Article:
My first post in this series provided an overview of the impact of the Internet of Things (IoT) in buildings. The second and third posts examined software and hardware effects. Below, I will look at what IoT means to building management services.
Of course, the goal is to create buildings that are more efficient and comfortable while being easier to manage. The Internet of Things means the networking of systems and devices in buildings such as
- Heating, ventilating and air conditioning (HVAC)
- Security and access control, and
- Control devices – valves, actuators, sensors and meters
With networking, these systems and devices can be adjusted on the fly to respond to varying outside conditions for optimal comfort and productivity. Also, connected systems provide the information to enable preventive and predictive maintenance, which can be scheduled to cause the least disruption.
It’s important to keep in mind what the IoT really means: everything is connected. So the potential exists for remote management of a building in ways that were not possible before.
Take, for example, if you wanted to put a room, a wing, or a building in a deep setback to save energy. In the past, this would have been done on a piecemeal basis with a lot of manual intervention to change set-points. With connectivity though, it can be done remotely. It’s also possible to do the opposite, making it easy to bring facilities out of a deep setback when the times comes to do so. In that way, you can save as much energy as possible while still allowing people to be comfortable and productive.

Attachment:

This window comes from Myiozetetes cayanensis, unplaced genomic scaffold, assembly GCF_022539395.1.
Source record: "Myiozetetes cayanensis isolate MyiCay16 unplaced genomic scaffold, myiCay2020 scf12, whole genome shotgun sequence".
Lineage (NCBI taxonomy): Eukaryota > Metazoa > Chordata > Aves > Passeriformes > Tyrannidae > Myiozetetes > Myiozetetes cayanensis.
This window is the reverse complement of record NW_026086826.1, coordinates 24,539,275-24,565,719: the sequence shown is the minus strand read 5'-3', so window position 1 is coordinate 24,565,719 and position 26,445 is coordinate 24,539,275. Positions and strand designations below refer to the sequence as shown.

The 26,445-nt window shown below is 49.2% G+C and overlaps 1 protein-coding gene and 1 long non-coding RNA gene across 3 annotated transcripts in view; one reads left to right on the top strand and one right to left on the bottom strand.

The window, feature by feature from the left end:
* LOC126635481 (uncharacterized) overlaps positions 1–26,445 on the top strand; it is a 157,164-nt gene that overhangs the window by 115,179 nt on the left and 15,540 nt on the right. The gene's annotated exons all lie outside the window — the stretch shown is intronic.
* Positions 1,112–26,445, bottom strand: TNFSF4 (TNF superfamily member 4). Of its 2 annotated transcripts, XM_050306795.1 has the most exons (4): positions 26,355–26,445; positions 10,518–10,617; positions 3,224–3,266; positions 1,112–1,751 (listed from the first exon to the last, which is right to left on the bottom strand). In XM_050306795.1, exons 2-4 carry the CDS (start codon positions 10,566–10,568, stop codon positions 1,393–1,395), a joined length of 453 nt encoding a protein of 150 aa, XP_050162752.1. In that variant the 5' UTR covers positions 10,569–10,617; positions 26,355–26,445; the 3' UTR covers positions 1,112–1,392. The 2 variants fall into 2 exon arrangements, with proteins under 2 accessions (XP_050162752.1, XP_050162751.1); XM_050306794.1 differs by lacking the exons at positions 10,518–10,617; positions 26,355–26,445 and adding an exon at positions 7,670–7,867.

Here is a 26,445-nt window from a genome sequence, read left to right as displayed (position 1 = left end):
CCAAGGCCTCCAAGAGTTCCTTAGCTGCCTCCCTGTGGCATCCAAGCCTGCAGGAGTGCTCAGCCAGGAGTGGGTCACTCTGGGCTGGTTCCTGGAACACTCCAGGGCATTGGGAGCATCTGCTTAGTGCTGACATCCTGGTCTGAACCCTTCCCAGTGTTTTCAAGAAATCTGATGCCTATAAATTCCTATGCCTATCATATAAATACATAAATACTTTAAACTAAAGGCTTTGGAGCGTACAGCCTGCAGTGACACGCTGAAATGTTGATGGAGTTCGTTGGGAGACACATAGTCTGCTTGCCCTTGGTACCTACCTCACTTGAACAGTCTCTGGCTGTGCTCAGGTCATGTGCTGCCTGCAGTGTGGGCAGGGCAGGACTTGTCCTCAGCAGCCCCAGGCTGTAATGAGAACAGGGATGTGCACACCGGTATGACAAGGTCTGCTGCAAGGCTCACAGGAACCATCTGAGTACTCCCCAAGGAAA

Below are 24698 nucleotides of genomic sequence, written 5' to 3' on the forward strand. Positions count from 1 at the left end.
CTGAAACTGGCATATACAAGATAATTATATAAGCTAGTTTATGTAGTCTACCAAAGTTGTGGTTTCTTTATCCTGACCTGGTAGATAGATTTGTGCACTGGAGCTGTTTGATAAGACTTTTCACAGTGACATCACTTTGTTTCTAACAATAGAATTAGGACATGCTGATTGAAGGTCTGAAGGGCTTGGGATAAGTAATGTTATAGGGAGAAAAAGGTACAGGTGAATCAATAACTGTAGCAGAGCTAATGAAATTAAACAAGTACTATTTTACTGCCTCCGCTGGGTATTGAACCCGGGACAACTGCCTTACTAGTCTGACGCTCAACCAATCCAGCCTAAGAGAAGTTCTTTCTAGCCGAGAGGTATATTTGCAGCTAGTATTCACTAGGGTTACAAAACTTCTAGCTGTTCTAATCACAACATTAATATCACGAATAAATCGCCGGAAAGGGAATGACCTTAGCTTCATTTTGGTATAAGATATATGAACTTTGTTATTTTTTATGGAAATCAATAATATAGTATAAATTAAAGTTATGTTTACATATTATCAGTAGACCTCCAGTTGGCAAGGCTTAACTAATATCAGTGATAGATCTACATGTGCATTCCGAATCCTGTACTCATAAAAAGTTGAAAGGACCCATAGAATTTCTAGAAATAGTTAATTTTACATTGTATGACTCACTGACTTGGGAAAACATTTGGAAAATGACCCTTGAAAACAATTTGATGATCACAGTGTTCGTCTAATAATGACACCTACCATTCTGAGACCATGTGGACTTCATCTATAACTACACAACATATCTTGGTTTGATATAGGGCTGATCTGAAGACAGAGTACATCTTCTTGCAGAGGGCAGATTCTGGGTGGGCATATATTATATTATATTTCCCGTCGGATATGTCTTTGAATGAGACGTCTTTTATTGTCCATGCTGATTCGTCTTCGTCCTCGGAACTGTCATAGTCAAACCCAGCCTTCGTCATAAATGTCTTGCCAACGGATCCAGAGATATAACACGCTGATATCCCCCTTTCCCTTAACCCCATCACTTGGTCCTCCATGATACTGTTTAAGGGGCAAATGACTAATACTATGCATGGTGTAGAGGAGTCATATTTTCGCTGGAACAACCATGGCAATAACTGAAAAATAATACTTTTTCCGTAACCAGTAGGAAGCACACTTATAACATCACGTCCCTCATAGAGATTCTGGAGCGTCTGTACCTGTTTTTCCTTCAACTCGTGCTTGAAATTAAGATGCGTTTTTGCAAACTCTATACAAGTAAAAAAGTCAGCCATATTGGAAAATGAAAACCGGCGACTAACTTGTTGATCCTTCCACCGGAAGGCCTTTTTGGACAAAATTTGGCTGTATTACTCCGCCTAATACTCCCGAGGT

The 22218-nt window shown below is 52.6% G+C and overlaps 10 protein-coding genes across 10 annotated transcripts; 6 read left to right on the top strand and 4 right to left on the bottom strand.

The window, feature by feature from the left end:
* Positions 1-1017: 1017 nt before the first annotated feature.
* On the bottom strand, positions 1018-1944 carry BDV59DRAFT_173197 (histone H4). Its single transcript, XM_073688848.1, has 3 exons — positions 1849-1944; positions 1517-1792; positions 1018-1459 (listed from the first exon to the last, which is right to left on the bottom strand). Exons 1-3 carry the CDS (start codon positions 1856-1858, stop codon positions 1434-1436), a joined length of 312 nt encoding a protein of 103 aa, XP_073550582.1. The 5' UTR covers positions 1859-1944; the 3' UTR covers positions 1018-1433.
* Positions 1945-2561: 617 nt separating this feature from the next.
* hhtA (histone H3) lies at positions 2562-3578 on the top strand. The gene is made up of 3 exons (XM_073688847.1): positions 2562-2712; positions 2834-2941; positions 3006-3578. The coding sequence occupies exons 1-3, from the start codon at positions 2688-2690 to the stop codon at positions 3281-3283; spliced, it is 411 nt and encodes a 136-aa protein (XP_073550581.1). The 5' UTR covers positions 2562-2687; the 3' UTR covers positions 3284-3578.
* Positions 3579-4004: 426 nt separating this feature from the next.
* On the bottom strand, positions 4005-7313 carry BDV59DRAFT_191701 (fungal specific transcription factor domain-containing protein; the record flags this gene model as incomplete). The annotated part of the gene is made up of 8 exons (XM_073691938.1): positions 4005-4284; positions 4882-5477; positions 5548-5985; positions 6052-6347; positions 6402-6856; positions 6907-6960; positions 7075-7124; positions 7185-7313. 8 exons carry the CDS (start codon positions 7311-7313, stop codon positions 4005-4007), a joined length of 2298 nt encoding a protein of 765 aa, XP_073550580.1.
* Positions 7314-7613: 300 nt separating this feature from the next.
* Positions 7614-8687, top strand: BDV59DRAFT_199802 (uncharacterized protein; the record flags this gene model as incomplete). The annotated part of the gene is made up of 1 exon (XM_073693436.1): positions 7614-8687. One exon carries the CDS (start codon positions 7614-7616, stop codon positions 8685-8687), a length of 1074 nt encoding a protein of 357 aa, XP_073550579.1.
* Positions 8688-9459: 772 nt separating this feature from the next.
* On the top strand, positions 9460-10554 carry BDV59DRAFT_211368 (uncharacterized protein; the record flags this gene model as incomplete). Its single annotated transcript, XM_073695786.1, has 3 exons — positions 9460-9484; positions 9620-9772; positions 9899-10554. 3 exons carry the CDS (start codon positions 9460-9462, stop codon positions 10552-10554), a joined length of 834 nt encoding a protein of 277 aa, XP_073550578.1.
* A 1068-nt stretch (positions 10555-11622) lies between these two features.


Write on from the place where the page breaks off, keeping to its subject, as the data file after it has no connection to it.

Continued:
More importantly though, the Internet of Things offers the ability to coordinate the response in different areas. When moving from an old location to a new one, the new site can be brought online, the move made, and the old location shut down in synchronized way. Again, you minimize energy use while still enabling people to be productive.
The idea of coordination can be extended to demand response pricing, which involves a Building Management System (BMS) interacting with an outside utility. The visibility enabled by connectivity makes it possible to take advantage of energy price opportunities, which can reduce energy expense. For example, costs may increase at certain times of day or under particular conditions, such as when air conditioning demand is high. So, dialing back your demand at those times saves money.
With IoT, building management services will have to be dynamic. Old approaches won’t work because such management methods are too rigid.
As noted in the Navigant Research white paper “Data Integration for Intelligent Buildings”, the cost of sensors and computing is dropping at the same time that the challenges on the software side are growing. So another impact on management services is that software will be increasingly important.
Finally, another effect noted in the report is that management services will become more vital. Part of the reason for this is that government regulations call for increased energy efficiency. The U.S., for instance, is pushing for a close to 30 percent reduction in greenhouse gas emissions within 10 years. Getting there will mean that buildings will have to do much better at energy management. A taste of what may be coming is that some jurisdictions are requiring energy code compliance certification to obtain certificates of occupancy for new buildings. Companies will therefore increasingly turn to sophisticated and optimized building energy management systems to meet these requirements, according to Navigant Research.
Those management services will help produce significant energy savings. They will also deliver better running buildings. It all adds up to a nice set of benefit of the IoT.
For more information on the IoT and building hardware, software and management services, look here.